average shares outstanding. The plain shares outstanding
refers to the number at the reporting date, but this does
not take into account that there may have been changes in
the shares outstanding over the year. It is also important
to reflect the timing of the changes, which is why the
weighted average number is used. Typically, this infor-
mation is available in the annual reports. If you do not
have this number, a proxy is to take the average of the
shares outstanding at the beginning and the end of the
Compute the historic dividends per share numbers
yourself. If they reconcile with the historic figures, then
you have a good basis for using them as the basis for
calculations of future dividends, plus a growth rate that
roughly equals the growth of the economy and/or the
industry. If they do not reconcile, it may be because of
stock splits or rights issues. Companiesâ€™ dividends usually
grow at a steady rate, but the growth can stop if earnings
go into a dip.
There are two kinds of cash account in the model. One is the cash
that the company needs to have on hand to handle day-to-day
expenses. We can think of this as â€˜â€˜minimum cash.â€™â€™ You can
attach an interest rate to this, but more likely than not, this
cash is not kept in the bank and so it is not earning interest.
Because this cash also reflects operational needs, it makes sense
to forecast this as a percentage of sales.
The other is the cash that is automatically produced by the
model when liabilities and equity exceed assetsâ€”the Surplus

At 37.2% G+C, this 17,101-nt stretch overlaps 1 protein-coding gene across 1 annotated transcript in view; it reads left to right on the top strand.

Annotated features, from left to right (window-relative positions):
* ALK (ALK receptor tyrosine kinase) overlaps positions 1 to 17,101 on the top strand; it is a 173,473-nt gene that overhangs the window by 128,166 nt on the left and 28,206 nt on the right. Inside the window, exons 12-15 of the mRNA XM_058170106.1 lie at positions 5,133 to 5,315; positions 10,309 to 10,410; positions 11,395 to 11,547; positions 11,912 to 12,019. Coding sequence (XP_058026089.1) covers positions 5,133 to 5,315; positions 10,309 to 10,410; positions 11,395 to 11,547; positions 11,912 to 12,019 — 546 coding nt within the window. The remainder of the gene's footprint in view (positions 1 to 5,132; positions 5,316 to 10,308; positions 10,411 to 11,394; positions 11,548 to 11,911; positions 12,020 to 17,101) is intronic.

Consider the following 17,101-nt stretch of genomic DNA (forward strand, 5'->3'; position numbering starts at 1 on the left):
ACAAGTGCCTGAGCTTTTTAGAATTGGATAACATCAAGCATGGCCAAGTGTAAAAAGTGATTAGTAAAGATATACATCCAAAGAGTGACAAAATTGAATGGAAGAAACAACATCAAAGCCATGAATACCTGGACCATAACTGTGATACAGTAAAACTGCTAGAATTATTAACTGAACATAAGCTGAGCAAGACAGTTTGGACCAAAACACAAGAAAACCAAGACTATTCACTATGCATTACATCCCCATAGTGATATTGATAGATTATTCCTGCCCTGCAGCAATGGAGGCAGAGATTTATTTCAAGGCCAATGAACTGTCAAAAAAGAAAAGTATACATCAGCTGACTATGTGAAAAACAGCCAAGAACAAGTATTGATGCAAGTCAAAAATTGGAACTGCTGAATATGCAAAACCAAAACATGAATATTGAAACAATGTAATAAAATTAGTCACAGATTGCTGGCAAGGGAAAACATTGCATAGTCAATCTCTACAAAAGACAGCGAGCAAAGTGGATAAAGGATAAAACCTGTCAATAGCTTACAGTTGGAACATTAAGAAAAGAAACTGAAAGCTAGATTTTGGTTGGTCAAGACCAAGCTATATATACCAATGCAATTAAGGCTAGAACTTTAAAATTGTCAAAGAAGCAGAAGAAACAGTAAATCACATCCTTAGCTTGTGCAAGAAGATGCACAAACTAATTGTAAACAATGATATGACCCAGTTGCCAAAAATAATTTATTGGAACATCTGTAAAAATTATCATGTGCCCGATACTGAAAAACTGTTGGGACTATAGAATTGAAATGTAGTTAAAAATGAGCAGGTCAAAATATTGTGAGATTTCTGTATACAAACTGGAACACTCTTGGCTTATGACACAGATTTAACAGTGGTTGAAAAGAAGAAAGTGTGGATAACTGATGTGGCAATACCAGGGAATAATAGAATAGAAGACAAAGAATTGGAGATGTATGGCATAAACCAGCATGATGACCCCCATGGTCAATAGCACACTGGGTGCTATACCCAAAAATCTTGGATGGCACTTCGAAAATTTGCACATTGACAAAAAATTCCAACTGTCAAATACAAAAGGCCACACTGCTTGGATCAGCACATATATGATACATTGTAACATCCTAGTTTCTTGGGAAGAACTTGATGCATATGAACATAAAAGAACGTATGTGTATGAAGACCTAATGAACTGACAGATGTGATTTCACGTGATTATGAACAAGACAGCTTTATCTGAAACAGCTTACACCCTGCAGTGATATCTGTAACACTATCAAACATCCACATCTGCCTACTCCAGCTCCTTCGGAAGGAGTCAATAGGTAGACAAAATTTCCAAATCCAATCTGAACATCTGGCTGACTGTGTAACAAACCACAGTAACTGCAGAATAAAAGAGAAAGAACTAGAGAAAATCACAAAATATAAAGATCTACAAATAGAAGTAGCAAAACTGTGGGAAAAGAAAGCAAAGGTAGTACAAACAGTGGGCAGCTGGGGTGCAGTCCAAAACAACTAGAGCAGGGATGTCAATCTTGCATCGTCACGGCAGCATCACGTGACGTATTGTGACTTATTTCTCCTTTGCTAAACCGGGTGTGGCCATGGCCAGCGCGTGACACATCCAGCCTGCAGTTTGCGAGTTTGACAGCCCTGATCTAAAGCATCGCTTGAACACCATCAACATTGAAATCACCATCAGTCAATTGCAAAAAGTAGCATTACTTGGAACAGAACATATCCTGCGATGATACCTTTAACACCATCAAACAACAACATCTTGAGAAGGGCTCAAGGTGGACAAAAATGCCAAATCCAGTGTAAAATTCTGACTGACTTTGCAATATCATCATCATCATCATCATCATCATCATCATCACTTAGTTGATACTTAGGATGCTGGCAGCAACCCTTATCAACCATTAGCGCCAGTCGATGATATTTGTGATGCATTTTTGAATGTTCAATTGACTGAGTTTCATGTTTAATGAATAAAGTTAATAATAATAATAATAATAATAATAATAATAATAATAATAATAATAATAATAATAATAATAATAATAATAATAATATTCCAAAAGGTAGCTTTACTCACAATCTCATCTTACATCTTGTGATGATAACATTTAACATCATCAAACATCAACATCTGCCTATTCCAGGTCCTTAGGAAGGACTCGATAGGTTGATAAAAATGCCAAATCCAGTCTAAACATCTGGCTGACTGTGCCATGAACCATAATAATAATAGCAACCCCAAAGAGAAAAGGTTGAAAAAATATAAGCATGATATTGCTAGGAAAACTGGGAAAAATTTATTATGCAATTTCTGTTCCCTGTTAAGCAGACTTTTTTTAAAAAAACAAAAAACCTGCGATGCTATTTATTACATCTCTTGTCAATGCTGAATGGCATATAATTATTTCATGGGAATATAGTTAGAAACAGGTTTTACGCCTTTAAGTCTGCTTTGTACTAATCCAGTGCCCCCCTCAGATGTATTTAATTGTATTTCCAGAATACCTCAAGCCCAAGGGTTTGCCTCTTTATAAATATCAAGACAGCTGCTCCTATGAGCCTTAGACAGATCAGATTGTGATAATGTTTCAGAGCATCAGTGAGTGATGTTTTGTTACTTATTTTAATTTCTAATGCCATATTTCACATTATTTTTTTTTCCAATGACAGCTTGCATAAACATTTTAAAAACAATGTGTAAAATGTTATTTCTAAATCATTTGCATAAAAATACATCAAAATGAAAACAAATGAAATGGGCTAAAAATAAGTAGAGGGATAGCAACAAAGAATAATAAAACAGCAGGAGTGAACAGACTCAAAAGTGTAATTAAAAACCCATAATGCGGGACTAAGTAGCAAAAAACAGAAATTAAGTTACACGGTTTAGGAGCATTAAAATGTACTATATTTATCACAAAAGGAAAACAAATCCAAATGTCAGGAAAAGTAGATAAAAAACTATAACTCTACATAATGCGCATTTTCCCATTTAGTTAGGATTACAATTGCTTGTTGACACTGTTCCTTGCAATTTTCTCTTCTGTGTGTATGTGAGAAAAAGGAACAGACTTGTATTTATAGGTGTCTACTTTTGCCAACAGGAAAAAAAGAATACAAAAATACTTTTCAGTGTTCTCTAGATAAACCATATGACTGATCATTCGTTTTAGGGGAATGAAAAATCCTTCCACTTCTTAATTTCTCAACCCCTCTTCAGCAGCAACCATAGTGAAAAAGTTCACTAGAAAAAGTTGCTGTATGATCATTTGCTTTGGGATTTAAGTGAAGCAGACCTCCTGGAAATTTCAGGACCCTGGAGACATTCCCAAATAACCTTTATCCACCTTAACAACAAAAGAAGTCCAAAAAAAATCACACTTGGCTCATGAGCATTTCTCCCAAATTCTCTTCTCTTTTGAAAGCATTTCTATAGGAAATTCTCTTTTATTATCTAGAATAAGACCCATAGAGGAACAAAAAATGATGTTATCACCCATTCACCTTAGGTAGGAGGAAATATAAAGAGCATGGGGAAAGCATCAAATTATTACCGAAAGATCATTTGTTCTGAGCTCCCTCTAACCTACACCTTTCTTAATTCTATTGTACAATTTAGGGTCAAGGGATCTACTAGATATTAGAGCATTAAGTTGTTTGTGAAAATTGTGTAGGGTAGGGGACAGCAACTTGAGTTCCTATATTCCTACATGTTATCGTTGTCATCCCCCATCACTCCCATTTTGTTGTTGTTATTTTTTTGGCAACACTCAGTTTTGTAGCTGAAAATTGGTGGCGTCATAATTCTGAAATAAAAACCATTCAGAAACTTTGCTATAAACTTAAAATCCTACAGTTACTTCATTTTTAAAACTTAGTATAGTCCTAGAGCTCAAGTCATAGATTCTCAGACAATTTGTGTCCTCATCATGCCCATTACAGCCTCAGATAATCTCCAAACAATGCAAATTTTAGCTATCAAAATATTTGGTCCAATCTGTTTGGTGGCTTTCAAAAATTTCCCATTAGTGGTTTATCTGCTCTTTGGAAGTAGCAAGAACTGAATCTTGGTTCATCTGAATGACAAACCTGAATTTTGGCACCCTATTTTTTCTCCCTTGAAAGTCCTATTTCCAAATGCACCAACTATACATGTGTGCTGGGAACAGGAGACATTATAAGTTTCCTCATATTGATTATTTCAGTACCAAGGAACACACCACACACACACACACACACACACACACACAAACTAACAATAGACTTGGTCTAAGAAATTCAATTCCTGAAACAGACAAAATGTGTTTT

funds row. You do not forecast this account directly. Rather, it
is a result of the forecast assumptions you make for other parts of
Forecasting Guidelines 233
the balance sheet and indeed the income statement, too. (It may
be that your assumptions will create a need for additional debt,
in which case you would not see the Surplus funds line.) To the
extent that you will have Surplus funds, make sure that you
enter an interest rate.
If your company has this account, you may want to forecast the
same level going forward, without any growth. By holding it
steady, you will be able to see more clearly the rate of buildup
in Surplus funds or Necessary to finance.
Operating Assets and Liabilities
A large part of the balance sheet is there to support sales. As
sales grow, these operating assets and operating liabilities must
also grow by a more-or-less proportionate rate. As a result, you
can forecast them based on a relationship to revenues in the
The operating assets are:
Other current assets
Other assets. You should check if these are related to
operations or investments; if the latter, they should be
forecast at some growth rate, not as a percentage of sales.
The operating liabilities are: